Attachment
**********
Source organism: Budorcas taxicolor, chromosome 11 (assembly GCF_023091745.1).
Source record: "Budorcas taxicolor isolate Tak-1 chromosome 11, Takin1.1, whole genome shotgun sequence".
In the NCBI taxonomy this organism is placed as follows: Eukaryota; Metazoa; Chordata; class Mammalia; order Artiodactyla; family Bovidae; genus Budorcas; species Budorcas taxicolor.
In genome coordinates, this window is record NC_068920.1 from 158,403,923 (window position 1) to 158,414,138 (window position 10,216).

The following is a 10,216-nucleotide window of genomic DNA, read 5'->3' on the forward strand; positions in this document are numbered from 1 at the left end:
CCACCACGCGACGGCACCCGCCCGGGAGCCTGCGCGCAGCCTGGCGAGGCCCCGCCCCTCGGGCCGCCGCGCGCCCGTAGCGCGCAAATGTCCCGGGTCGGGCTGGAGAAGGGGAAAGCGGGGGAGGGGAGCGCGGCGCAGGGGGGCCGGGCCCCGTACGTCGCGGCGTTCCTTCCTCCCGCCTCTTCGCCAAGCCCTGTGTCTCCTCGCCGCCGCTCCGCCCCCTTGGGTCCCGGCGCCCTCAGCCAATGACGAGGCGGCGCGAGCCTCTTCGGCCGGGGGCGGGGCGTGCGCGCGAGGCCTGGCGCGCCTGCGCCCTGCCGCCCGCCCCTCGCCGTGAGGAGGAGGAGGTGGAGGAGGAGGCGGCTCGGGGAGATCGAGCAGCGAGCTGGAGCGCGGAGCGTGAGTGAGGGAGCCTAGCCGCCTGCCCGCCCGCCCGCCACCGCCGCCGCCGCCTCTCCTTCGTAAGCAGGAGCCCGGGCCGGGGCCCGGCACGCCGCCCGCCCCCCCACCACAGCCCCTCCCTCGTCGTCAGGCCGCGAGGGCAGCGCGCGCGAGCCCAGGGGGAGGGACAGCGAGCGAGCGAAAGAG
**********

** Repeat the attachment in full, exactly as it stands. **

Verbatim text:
Source organism: Budorcas taxicolor, chromosome 11 (assembly GCF_023091745.1).
Source record: "Budorcas taxicolor isolate Tak-1 chromosome 11, Takin1.1, whole genome shotgun sequence".
In the NCBI taxonomy this organism is placed as follows: Eukaryota; Metazoa; Chordata; class Mammalia; order Artiodactyla; family Bovidae; genus Budorcas; species Budorcas taxicolor.
In genome coordinates, this window is record NC_068920.1 from 158,403,923 (window position 1) to 158,414,138 (window position 10,216).

The following is a 10,216-nucleotide window of genomic DNA, read 5'->3' on the forward strand; positions in this document are numbered from 1 at the left end:
CCACCACGCGACGGCACCCGCCCGGGAGCCTGCGCGCAGCCTGGCGAGGCCCCGCCCCTCGGGCCGCCGCGCGCCCGTAGCGCGCAAATGTCCCGGGTCGGGCTGGAGAAGGGGAAAGCGGGGGAGGGGAGCGCGGCGCAGGGGGGCCGGGCCCCGTACGTCGCGGCGTTCCTTCCTCCCGCCTCTTCGCCAAGCCCTGTGTCTCCTCGCCGCCGCTCCGCCCCCTTGGGTCCCGGCGCCCTCAGCCAATGACGAGGCGGCGCGAGCCTCTTCGGCCGGGGGCGGGGCGTGCGCGCGAGGCCTGGCGCGCCTGCGCCCTGCCGCCCGCCCCTCGCCGTGAGGAGGAGGAGGTGGAGGAGGAGGCGGCTCGGGGAGATCGAGCAGCGAGCTGGAGCGCGGAGCGTGAGTGAGGGAGCCTAGCCGCCTGCCCGCCCGCCCGCCACCGCCGCCGCCGCCTCTCCTTCGTAAGCAGGAGCCCGGGCCGGGGCCCGGCACGCCGCCCGCCCCCCCACCACAGCCCCTCCCTCGTCGTCAGGCCGCGAGGGCAGCGCGCGCGAGCCCAGGGGGAGGGACAGCGAGCGAGCGAAAGAG